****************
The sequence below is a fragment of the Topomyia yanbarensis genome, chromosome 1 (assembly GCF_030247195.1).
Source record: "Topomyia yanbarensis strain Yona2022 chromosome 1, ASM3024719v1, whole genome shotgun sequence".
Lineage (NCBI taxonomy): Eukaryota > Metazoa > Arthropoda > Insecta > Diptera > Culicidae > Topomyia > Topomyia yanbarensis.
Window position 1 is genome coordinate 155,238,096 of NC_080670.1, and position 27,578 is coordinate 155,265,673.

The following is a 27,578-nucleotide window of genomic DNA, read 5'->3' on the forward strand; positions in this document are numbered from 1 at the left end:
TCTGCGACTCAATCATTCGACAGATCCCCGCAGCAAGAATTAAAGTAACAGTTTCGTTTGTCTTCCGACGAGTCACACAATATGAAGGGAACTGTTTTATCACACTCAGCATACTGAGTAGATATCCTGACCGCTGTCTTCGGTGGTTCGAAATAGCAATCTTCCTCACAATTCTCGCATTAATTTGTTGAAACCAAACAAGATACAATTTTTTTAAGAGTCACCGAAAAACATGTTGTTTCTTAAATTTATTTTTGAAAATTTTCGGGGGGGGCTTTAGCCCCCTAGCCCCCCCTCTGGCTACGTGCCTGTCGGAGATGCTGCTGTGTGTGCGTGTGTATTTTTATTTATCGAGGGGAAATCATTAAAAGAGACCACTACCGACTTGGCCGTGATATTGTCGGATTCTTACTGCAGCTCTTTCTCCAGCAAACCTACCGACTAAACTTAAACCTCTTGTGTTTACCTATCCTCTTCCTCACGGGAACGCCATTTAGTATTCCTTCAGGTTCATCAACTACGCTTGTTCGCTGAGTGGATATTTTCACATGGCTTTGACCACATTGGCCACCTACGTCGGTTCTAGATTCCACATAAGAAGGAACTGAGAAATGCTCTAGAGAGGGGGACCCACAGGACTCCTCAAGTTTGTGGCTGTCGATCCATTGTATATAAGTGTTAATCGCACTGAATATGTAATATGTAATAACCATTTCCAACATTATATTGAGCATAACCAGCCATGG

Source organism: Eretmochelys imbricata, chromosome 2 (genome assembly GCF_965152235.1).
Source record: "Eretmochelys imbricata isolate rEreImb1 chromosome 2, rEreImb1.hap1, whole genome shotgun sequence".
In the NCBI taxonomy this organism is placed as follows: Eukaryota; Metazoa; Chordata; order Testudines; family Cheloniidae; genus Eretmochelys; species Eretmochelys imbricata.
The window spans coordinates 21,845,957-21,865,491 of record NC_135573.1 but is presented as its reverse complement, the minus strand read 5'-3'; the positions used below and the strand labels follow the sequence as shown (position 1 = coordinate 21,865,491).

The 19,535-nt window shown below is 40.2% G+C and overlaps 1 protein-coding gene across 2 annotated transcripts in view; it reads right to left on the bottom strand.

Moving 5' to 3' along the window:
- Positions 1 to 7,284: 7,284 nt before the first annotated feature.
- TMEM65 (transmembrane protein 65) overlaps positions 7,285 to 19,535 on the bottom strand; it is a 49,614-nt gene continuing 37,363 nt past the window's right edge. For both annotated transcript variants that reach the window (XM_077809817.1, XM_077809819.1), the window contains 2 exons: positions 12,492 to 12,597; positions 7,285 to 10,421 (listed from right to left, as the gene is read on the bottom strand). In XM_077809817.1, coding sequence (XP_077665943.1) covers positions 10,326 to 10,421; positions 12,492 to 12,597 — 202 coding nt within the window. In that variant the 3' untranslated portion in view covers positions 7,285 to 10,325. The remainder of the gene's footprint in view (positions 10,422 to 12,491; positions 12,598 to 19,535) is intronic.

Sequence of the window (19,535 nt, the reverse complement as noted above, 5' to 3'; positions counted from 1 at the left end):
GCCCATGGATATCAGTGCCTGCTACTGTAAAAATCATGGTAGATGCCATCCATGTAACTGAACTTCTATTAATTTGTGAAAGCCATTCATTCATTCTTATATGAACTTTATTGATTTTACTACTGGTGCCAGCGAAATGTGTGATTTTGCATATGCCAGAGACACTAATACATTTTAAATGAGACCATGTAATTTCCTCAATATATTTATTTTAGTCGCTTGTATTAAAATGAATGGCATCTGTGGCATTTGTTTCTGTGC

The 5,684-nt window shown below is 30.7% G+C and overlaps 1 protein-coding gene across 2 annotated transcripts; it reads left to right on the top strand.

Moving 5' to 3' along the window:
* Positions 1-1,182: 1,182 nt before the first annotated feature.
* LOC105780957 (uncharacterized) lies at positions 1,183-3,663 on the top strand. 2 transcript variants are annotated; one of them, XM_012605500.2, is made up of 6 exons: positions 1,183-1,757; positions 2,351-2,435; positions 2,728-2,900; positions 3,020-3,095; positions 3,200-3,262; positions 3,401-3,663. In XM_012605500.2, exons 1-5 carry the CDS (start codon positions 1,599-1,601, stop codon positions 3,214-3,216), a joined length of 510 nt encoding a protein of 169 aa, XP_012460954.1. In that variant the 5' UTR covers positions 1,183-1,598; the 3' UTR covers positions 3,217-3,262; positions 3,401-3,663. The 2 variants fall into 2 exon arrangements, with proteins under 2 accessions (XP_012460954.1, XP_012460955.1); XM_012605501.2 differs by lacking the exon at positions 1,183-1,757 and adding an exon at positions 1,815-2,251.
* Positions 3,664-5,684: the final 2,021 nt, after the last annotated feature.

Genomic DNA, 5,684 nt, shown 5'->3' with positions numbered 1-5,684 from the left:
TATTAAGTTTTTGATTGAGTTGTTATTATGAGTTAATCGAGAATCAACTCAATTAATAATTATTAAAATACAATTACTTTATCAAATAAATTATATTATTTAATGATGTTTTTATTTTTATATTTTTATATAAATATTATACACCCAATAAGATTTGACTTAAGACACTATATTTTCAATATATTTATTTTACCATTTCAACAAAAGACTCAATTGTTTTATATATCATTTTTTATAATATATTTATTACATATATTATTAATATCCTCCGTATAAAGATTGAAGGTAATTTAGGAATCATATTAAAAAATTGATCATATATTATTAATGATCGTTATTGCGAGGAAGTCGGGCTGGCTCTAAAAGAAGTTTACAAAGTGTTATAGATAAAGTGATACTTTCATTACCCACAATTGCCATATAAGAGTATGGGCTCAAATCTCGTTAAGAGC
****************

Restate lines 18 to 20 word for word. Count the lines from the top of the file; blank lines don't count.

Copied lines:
Moving 5' to 3' along the window:
* Positions 1-1,182: 1,182 nt before the first annotated feature.
* LOC105780957 (uncharacterized) lies at positions 1,183-3,663 on the top strand. 2 transcript variants are annotated; one of them, XM_012605500.2, is made up of 6 exons: positions 1,183-1,757; positions 2,351-2,435; positions 2,728-2,900; positions 3,020-3,095; positions 3,200-3,262; positions 3,401-3,663. In XM_012605500.2, exons 1-5 carry the CDS (start codon positions 1,599-1,601, stop codon positions 3,214-3,216), a joined length of 510 nt encoding a protein of 169 aa, XP_012460954.1. In that variant the 5' UTR covers positions 1,183-1,598; the 3' UTR covers positions 3,217-3,262; positions 3,401-3,663. The 2 variants fall into 2 exon arrangements, with proteins under 2 accessions (XP_012460954.1, XP_012460955.1); XM_012605501.2 differs by lacking the exon at positions 1,183-1,757 and adding an exon at positions 1,815-2,251.